There are several meanings to
One in programming languages which present variables and memory in a pointer-based manner (which includes C#'s references though it hides some of the details) is "this doesn't point to anything".
Another is "this has no meaningful value".
With reference types, we often use the former to represent the latter. We might use
string label = null to mean "no meaningful label. It remains though that it's still also a matter of what's going on in terms of what's where in memory and what's pointing to it. Still, it's pretty darn useful, what a shame we couldn't do so with
DateTime in C#1.1
Nullable<T> provides, a means to say "no meaningful value", but at the level below it's not
null in the same way a
null string is (unless boxed). It's been assigned null and is equal to null so it's logically null and null according to some other semantics, but it's not null in the "doesn't point to anything" implementation difference between reference and value types.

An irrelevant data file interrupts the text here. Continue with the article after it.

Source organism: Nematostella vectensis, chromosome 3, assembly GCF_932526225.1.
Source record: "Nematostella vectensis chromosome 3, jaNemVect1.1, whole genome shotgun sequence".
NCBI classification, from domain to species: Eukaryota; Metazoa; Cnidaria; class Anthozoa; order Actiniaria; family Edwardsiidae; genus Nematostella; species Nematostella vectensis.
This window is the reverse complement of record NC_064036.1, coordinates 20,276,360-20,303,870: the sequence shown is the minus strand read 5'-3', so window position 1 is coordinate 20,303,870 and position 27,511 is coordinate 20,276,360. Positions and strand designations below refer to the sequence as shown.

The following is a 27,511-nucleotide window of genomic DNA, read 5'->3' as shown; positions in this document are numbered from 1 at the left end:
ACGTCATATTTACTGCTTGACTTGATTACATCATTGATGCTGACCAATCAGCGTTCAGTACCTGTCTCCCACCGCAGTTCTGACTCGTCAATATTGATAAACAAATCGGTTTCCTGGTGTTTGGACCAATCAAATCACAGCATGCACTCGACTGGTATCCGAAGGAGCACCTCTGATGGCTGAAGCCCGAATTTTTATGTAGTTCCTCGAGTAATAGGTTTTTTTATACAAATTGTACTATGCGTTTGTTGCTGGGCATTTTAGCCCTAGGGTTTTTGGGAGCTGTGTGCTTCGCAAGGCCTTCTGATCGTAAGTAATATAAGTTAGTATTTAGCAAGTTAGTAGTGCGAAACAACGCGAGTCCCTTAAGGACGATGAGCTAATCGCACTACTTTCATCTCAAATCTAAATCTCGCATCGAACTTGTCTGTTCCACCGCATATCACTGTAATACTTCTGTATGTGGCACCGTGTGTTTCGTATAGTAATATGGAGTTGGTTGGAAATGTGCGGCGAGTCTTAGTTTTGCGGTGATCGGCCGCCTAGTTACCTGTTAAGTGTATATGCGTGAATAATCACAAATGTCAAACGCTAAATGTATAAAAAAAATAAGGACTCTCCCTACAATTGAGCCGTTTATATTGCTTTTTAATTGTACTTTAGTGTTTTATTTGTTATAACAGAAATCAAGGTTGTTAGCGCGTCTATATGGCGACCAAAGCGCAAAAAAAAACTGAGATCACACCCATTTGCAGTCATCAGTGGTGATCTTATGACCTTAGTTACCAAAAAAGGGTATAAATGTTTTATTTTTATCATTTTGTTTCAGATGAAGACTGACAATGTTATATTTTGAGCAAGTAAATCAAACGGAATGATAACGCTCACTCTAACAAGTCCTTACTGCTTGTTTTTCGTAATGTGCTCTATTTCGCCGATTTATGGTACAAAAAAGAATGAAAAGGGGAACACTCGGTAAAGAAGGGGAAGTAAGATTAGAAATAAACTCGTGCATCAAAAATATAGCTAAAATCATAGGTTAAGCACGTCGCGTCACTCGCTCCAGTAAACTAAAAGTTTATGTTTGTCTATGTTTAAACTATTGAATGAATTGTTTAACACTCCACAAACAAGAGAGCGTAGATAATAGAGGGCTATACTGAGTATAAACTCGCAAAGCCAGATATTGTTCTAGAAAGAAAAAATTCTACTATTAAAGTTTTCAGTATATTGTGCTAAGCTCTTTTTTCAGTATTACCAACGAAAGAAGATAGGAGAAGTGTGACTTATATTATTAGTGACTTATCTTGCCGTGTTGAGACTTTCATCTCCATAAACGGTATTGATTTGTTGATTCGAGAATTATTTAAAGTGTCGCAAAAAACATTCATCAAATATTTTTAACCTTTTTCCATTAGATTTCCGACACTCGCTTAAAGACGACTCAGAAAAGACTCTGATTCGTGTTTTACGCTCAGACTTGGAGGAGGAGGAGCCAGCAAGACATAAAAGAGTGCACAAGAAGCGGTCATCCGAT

It's only the "doesn't point to anything" aspect of reference-type null that stops you from calling instance methods on it.
And actually, even that isn't strictly true. IL let's you call instance methods on a null reference and as long as it doesn't interact with any fields, it will work. It can't work if it needs (directly or indirectly) those fields since they don't exist on a null refernce, but it could call
null.FineWithNull() if that method was defined as:
//note that we don't actually do anything relating to the state of this object.
With C# it was decided to disallow this, but it's not a rule for all .NET (I think F# allows it, but I'm not sure, I know unmanaged C++ allowed it and it was useful in some very rare cases).